Dr. Sherry Peck

Dr. Sherry Peck is an Associate Professor in Capital University’s School of Management and Leadership. She is helping PAKRA learn the perspectives women in leadership roles.

"Promote a culture of nimbleness and you will find fulfilling careers and high productivity", says Kris Merz, CIO of The Limited and consummate technology-enabler (Not Zero)

Unwilling to accept “it can’t be done” as the answer, Kris Merz enrolled in an introduction to computing course at DeVry to understand how it could be done. She was confident that the computer that spewed out the names and addresses that she then typed onto 5000 envelopes could produce address labels. That was more than 30 years ago. A great deal about the world has changed in the intervening decades; Kris’ curiosity and delight in solving challenging puzzles has not! Today Kris is Chief Information Officer at The Limited.

Her attraction to challenge is one of the hallmarks of Kris’ career/life. She was heartbroken to leave Mac Tools, her first IT “home” but when it became apparent that the parent organization would not be investing in IT (hardware, software or human resources) she felt compelled to find an organization that was moving forward. Victoria’s Secret not only provided that organization, but their CIO became Kris’ mentor and her model for what every CIO should strive to attain.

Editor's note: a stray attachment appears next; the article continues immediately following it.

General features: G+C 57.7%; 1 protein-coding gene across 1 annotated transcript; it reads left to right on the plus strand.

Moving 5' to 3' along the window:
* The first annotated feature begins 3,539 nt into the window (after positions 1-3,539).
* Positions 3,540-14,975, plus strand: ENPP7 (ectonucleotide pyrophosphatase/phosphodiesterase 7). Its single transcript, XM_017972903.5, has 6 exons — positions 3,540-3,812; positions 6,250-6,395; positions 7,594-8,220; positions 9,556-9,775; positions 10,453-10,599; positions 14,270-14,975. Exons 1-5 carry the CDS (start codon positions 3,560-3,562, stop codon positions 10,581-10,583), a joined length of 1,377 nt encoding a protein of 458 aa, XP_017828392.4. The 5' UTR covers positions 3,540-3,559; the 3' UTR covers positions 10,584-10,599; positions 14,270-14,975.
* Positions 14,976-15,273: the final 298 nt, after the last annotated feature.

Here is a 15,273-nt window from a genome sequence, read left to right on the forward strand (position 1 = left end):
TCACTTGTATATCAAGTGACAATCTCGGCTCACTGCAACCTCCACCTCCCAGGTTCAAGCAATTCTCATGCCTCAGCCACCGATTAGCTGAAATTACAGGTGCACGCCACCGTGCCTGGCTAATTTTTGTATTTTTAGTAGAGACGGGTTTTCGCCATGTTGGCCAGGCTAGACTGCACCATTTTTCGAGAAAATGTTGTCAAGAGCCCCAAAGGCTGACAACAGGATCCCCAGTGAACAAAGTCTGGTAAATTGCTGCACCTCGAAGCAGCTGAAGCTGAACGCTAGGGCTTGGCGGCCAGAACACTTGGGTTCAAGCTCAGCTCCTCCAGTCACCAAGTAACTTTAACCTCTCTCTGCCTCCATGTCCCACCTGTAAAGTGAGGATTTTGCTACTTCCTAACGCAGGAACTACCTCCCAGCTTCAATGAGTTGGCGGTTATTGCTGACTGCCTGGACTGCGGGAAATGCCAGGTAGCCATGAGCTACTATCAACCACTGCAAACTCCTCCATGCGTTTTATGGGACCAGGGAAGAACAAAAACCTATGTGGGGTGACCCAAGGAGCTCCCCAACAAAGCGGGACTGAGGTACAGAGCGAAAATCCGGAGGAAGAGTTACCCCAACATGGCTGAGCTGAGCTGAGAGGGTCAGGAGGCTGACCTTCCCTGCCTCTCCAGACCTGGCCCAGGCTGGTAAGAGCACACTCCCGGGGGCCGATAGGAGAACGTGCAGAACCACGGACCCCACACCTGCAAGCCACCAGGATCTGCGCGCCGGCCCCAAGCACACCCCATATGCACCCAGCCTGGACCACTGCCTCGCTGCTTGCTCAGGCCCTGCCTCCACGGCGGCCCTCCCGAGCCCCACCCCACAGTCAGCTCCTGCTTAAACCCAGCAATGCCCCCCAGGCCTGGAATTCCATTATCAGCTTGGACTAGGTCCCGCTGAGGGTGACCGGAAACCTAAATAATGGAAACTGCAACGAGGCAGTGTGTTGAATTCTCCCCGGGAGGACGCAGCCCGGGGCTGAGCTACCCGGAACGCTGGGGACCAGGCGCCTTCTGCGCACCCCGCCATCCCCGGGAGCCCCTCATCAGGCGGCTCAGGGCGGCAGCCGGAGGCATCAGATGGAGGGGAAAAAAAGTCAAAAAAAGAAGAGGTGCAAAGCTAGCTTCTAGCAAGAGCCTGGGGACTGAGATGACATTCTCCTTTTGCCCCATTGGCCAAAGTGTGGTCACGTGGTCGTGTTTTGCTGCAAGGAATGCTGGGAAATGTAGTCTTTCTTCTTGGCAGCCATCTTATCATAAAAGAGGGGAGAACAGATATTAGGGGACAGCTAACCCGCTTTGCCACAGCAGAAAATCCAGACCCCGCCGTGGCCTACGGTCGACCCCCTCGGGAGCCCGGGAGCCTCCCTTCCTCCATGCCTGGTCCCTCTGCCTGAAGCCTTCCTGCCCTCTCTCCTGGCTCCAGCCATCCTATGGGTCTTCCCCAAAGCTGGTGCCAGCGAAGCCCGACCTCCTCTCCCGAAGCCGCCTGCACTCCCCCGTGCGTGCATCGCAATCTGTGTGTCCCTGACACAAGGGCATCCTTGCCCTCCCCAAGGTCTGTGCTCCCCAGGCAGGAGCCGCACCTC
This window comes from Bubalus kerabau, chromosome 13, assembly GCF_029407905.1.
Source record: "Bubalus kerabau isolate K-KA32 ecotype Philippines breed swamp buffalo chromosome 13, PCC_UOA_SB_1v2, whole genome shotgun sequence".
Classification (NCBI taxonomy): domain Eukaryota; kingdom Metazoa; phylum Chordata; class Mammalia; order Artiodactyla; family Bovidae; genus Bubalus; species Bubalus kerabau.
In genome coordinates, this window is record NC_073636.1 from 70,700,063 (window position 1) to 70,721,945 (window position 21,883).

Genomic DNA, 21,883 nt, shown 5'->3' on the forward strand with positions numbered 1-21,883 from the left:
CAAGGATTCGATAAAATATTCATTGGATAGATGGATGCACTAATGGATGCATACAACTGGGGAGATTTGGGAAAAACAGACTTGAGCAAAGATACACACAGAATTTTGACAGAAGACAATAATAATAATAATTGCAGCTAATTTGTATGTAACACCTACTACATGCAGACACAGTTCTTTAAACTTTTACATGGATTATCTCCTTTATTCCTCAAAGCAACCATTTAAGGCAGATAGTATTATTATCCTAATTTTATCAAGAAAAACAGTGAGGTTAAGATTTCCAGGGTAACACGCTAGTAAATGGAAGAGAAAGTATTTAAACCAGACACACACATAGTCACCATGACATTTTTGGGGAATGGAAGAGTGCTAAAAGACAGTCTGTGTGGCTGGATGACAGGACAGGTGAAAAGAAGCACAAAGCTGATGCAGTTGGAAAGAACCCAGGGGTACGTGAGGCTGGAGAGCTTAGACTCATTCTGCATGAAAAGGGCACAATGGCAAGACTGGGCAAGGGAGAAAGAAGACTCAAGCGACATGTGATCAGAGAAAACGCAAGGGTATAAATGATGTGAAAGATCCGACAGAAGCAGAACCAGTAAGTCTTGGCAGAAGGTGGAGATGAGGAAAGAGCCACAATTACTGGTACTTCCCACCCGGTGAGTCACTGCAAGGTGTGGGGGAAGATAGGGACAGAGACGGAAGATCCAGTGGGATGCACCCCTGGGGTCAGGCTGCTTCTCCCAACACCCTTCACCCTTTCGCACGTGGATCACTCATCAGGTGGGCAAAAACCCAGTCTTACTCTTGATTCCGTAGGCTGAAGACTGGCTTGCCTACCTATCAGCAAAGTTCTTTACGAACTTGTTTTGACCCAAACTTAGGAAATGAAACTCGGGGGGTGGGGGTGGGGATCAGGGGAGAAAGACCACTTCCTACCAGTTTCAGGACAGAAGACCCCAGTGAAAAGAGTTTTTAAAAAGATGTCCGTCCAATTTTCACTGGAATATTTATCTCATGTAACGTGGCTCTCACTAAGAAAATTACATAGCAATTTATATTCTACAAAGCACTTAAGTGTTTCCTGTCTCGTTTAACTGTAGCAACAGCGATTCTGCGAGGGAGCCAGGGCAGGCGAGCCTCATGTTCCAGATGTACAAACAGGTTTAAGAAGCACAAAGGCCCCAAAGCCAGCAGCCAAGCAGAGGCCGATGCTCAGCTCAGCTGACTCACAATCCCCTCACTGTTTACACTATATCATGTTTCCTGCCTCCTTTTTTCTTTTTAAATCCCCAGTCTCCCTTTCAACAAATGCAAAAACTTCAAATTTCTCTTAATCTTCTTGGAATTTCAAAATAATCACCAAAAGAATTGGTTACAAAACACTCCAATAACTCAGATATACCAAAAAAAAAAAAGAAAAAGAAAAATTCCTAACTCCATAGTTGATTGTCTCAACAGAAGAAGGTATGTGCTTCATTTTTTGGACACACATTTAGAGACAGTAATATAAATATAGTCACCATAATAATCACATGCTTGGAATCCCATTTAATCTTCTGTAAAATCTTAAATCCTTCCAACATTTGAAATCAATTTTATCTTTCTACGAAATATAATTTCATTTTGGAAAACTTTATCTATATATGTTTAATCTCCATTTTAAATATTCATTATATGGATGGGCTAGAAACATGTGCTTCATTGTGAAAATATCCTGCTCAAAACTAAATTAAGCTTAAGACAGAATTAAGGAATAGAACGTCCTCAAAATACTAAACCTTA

Victoria Secret’s CIO had a great relationship with the CEO and the IT strategy was aligned with the business strategy. Investments in IT helped propel the organization forward. Kris learned and developed as a manager as well as an IT professional. She honed the crucial skill of truly listening to internal clients/customers in order to craft the best solution, not necessarily the best technical solution but the best business solution.

When IT became centralized, leaving Kris in the division with a promotion and with a direct link to senior management but without the resources to develop or deliver the appropriate solutions she became frustrated. “(She) was used to being able to do the big projects that directly impacted the business.” The information technology unit went from a world-class technology group to one that had minimal autonomy and limited resources. What had been a “dream job” quickly became a powerless one.

Not that Kris wanted power for power’s sake. It was the ability to tackle complex challenges that propelled Kris forward. Her next move brought her to Retail Ventures, parent company (at the time) of Value City Department Stores, DSW and Filenes. You can almost hear the glee in her voice as she describes how much fun it was to develop and implement a road map to successfully upgrade ALL of Value City’s systems in under two years while continuing to put into production other projects for DSW and Filenes! She “really enjoyed” crafting a strategy that minimized business risk while upgrading all software applications. It probably goes without saying, but Kris said to me “I tend to gravitate to places that are challenges!”